Thursday, July 12, 2012

A witty reply to goldbugs

Noah Smith via Brad DeLong:
It is simply not the case that we can cheaply and easily buy things with money because it is valuable. It is, instead, the case that money is valuable because we can cheaply and easily buy things with it. One way into the tangle of understanding why it is wrong is to ask each of us why we are happy accepting money in exchange when we sell useful commodities. Hint: it's not because we are looking forward to going down to the bank, exchanging our bank notes for the little disks of gold usually decorated with pictures of bearded men on one side and allegorical female figures on the other with lettering saying things like "Fecund Augustae" or "Concordia Militum" or "Fides Exercituum" on them, taking our little disks home, and feeling happy looking at them. That's not why we accept money. We accept money because if we don't have any money we have to buy commodities with other commodities, and when we do so we are unlikely to receive the cost of production for what we sell. Have you ever tried to buy a latte at Peets with a copy of Ludwig von Mises's Money and Credit? It does not go well. The fact is that your wealth is only worth its cost of production if you are liquid--if you can wait to sell until somebody willing to pay full cost of production comes along, which is not every minute. The use-value of money is that it allows you to time your other transactions so that you can realize the full exchange value of what you sell, rather than having to sell it at a discount.
But there are those people love them that Concordia militum...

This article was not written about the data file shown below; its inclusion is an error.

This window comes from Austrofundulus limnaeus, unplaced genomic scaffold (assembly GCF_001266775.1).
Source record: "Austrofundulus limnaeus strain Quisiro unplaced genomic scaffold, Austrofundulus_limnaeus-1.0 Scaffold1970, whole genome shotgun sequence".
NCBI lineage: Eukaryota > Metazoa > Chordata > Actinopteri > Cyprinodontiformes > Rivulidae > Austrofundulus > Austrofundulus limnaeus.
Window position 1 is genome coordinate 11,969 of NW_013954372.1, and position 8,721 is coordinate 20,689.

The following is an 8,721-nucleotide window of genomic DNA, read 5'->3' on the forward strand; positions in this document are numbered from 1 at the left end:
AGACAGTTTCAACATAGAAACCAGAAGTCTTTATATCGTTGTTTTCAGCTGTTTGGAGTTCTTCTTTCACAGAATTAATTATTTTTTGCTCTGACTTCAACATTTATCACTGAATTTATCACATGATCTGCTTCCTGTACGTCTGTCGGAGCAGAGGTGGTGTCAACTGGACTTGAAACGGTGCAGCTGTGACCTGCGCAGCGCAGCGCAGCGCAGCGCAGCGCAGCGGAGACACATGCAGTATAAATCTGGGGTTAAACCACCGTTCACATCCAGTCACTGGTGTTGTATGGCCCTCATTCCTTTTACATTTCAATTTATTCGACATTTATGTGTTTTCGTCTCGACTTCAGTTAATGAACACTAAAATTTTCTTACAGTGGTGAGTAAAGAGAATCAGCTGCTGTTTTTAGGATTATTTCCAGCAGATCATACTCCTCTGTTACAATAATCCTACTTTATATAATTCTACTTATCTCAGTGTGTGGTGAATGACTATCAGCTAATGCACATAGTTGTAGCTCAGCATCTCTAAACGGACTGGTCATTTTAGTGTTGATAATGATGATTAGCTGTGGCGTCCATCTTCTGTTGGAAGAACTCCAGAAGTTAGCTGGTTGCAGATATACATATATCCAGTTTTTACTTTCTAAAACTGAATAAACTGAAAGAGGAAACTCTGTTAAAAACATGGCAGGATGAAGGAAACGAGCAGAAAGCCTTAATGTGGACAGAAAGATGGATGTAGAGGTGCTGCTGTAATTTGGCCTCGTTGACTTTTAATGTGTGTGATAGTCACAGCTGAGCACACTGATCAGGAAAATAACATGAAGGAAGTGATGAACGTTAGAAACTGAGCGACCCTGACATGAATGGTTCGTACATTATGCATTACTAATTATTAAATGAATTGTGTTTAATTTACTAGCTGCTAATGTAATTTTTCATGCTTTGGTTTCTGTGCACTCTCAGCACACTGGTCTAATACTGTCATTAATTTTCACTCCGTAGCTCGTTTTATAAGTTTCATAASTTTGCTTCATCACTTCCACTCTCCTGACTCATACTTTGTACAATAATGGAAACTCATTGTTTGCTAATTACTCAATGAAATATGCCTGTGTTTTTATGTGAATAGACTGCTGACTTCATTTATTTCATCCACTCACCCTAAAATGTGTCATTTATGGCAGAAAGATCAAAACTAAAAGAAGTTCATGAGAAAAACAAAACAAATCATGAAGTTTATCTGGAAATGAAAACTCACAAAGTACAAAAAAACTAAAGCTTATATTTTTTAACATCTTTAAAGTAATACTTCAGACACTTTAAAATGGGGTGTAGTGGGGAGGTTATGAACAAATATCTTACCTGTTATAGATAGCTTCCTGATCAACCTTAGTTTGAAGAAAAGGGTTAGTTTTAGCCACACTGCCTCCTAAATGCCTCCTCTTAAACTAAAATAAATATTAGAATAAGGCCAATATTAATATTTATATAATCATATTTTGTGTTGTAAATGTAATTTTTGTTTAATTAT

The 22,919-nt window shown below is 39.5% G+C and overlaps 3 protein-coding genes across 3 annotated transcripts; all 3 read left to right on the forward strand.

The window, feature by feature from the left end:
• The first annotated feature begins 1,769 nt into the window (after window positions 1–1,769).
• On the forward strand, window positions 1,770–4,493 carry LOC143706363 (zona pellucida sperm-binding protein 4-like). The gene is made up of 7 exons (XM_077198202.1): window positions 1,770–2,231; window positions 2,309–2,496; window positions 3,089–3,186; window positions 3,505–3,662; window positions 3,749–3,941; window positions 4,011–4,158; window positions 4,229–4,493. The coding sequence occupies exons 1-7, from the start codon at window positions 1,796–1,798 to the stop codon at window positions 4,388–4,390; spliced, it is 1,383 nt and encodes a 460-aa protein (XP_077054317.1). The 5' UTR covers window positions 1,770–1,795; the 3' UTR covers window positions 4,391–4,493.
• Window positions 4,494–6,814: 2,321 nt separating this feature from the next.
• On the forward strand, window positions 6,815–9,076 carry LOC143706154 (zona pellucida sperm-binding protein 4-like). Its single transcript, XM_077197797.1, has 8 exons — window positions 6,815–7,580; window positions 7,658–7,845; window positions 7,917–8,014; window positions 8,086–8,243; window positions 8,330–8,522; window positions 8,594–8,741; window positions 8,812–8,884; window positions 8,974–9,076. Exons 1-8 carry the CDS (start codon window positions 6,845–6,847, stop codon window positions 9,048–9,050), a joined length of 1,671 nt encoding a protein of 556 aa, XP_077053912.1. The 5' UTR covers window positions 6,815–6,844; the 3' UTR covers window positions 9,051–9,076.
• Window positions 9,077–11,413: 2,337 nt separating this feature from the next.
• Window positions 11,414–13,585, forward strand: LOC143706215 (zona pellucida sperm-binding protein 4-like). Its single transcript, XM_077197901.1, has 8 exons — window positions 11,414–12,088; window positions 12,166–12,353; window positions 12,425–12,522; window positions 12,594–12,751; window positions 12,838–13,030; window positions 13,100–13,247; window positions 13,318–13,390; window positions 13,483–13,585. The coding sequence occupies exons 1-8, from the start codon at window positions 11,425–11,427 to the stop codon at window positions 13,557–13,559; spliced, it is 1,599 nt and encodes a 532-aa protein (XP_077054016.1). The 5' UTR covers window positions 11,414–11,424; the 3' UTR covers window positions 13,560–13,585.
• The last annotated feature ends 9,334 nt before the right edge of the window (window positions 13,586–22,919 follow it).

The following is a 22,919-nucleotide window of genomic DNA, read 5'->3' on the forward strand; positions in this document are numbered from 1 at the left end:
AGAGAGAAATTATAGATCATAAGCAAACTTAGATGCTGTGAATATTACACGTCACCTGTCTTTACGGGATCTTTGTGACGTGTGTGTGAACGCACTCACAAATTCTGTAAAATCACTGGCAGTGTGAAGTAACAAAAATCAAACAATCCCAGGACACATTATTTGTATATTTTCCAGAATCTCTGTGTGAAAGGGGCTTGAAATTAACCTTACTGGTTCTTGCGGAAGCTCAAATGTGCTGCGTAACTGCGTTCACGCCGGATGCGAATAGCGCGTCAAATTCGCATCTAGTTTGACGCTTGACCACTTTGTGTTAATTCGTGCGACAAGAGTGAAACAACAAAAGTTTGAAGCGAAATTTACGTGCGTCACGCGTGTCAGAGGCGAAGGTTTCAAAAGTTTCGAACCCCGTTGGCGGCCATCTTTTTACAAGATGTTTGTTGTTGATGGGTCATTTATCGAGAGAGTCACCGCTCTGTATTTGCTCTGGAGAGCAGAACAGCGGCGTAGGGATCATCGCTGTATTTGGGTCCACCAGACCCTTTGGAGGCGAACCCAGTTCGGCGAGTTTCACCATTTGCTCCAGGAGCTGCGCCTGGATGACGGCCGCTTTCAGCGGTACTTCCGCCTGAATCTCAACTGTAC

1. You prefer concordia militum to fecund Augustae?

  2. Anonymous6:27 pm

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    1. Anonymous11:05 pm

      How this constitutes a critique of the 'goldbugs' is problematic to say the least.The important point to remember is that those 'little disks of Gold' are money, that is REAL money. Indeed, those 'little disks of Gold' have been 'money' for quite a long time in human history.
      And that history indisputably shows that those 'little disks of Gold' retain their real purchasing power much better than the printed fiat currencies do. The reason? The supply of Gold cannot be simply printed into existence out of thin air by various governments.(E.g. in 1913 when the Federal Reserve was created, Gold was priced at $20.67 an ounce. Today it is nearly $1600 per ounce.) What would have been better to hold for the last 100 years? The $20.67 or the ounce of Gold. What would buy you more real goods today?
      The facts are that the 'goldbugs' are smarter than the fiat currency holders. Case closed, the 'Goldbugs' win!